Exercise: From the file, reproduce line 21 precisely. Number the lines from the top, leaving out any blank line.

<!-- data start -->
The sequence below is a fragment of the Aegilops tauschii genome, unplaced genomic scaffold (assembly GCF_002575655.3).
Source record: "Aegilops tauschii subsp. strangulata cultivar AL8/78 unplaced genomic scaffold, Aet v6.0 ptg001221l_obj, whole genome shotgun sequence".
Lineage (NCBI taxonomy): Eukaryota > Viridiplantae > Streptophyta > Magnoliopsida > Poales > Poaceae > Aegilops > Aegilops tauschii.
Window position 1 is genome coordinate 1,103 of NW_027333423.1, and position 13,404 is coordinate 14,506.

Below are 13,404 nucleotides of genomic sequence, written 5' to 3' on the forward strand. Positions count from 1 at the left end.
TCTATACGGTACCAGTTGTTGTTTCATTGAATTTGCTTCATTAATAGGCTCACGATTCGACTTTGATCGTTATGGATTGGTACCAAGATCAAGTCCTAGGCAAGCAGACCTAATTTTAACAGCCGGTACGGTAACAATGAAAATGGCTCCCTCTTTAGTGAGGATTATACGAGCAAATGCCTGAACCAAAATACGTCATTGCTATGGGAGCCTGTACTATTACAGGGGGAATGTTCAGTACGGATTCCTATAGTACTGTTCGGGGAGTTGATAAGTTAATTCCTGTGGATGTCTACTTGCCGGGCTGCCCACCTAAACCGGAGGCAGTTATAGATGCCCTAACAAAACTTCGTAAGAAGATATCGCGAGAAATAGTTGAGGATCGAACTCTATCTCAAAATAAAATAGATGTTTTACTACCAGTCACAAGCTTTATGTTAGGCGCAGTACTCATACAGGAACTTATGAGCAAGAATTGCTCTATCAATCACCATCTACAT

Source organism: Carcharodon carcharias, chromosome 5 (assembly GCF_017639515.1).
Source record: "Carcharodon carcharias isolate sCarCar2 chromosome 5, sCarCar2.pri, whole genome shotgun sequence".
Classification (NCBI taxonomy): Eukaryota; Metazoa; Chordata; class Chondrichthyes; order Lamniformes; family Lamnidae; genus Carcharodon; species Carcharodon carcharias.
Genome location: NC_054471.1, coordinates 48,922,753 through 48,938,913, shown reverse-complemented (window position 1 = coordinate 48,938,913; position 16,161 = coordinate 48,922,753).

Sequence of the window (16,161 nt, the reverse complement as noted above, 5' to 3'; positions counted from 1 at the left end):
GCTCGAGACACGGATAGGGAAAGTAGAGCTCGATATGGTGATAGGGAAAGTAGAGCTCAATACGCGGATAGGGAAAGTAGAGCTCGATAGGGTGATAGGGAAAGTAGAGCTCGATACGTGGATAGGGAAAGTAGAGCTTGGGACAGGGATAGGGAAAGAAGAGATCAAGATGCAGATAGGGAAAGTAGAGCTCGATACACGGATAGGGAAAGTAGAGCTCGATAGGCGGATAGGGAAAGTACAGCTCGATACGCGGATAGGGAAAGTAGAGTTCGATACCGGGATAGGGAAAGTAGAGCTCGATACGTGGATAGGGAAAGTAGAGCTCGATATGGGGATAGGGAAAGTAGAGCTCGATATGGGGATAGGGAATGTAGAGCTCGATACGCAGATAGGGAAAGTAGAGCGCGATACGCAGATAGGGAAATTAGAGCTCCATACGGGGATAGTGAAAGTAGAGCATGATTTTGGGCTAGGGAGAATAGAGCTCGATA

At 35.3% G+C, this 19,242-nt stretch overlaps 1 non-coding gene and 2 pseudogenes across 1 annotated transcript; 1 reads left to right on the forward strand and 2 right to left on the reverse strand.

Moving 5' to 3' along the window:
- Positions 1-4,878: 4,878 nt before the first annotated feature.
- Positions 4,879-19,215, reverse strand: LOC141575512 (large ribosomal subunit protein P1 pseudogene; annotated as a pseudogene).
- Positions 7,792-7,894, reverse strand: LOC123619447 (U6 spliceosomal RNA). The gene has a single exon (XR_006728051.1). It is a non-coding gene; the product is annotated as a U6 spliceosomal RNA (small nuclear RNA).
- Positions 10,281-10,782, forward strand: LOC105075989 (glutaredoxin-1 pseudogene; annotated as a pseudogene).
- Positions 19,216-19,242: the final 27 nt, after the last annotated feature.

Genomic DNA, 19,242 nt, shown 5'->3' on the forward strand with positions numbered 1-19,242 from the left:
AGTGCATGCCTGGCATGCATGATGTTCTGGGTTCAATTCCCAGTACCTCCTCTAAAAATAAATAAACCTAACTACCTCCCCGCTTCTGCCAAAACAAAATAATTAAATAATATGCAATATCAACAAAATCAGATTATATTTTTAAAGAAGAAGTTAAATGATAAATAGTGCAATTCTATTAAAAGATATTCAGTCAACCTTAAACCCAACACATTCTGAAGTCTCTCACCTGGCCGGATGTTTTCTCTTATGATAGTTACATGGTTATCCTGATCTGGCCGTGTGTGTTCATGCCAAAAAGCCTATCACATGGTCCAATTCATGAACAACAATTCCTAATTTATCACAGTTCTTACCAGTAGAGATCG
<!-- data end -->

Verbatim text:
AGTGCATGCCTGGCATGCATGATGTTCTGGGTTCAATTCCCAGTACCTCCTCTAAAAATAAATAAACCTAACTACCTCCCCGCTTCTGCCAAAACAAAATAATTAAATAATATGCAATATCAACAAAATCAGATTATATTTTTAAAGAAGAAGTTAAATGATAAATAGTGCAATTCTATTAAAAGATATTCAGTCAACCTTAAACCCAACACATTCTGAAGTCTCTCACCTGGCCGGATGTTTTCTCTTATGATAGTTACATGGTTATCCTGATCTGGCCGTGTGTGTTCATGCCAAAAAGCCTATCACATGGTCCAATTCATGAACAACAATTCCTAATTTATCACAGTTCTTACCAGTAGAGATCG